If I’ve cited the Coens, let’s throw in David Lynch too: not so much for the masked predator with a Freddy Krueger glove, but an adult Darla Hood from “The Little Rascals.” This sounds mean, but she is one weird, surreal-looking young woman—with the too-large round head of the child star bobbling on a much smaller body and doll-like eyes. When her character wonders what it is like to be dead, I got the Lynch-bumps across my skin.

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stare into the haunted eyes of former “Little Rascal” Darla Hood…if you DARE!

Soon, Cornelia, her “assistant” Lizzie, Miss Hood, and the pretty young wife of the framed cashier are stalked in the house—their relentless pursuer a tall, masked, fedora-wearing man dressed all in black who has a nasty habit of tearing out throats with his claw-hand.

Virtually every man, other than that poor schmuck in jail, is a suspect: Price’s doctor, the police detective, and the chauffeur/butler with the weird accent. Coincidentally enough, they are all tall and own fedoras.

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“Death Wears A Fedora”

This brings me to another interesting thing about The Bat that has stayed in my brain past these two viewings, several years apart. Cornelia and Lizzie seem “coded” as lesbians.

Back in the 50s, there was no way to actually have a real homosexual character in film, other than to “code” them. These characters were often villains or victims (see Dracula’s Daughter). But in The Bat, Cornelia seems very much her own person, successful, in charge, somewhat likable, and devoid of any male companionship whatsoever. Her and Lizzie share a bedroom and spend a good deal of the film in pretty low-cut (at least for the time) nightgowns; they’re both middle-aged, but there’s a certain sensuality about it, and an easy familiarity between the two of them that seems more like a couple than a boss/assistant relationship.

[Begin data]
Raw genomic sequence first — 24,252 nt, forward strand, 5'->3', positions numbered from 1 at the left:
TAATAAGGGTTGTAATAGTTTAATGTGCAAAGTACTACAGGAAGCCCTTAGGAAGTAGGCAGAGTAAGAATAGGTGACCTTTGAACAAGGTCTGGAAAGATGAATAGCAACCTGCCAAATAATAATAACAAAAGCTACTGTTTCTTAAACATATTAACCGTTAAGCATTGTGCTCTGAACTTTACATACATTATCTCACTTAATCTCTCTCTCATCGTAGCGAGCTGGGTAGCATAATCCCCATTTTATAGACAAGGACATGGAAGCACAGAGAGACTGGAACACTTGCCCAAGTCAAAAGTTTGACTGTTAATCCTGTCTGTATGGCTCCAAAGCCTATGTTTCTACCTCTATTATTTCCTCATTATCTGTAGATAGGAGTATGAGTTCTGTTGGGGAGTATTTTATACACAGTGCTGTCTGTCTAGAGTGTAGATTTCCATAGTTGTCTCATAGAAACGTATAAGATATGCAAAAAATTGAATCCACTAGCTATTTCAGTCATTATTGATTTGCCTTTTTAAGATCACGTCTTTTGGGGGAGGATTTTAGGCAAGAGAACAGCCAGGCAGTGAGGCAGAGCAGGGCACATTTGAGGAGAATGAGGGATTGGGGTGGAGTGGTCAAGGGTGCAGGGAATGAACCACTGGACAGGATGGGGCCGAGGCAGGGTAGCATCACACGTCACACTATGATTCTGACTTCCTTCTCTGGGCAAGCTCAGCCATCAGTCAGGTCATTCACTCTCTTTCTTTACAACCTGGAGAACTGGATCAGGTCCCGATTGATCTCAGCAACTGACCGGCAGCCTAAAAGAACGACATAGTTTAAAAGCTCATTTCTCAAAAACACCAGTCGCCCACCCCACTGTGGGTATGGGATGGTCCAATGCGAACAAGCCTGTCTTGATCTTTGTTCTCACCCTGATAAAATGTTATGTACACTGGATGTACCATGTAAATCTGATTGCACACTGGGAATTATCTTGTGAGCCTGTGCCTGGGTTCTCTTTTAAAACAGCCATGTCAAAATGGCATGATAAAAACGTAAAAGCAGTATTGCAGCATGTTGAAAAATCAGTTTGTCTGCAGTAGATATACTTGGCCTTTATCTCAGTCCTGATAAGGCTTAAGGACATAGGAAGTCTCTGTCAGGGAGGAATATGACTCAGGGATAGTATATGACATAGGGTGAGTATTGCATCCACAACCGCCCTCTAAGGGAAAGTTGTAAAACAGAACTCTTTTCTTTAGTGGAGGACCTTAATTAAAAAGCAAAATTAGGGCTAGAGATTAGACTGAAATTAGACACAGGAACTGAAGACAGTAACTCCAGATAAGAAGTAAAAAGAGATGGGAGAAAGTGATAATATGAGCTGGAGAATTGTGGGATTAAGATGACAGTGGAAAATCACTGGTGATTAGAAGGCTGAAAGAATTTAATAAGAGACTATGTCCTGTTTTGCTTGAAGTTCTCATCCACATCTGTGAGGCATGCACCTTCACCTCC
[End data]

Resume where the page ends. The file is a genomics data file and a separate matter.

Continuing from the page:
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Cornelia and Lizzie

As if to drive home the point that men are not for Lizzie, at one point she says that there could be no way she would ever be pregnant, because a guy would never be “near” her. Which is a weird segue to everything that’s happening in the plot. By the third act, Cornelia has three women around her, running around in their nightgowns—all of them fleeing this sinister male figure in this world where all men are either impotent or evil. And at the end of the picture, the author has seemingly hired the aforementioned young wife as yet another “assistant.”

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One of a number of publicity stills for this film featuring Price and Moorehead that seem to have precious little to do with the actual plot.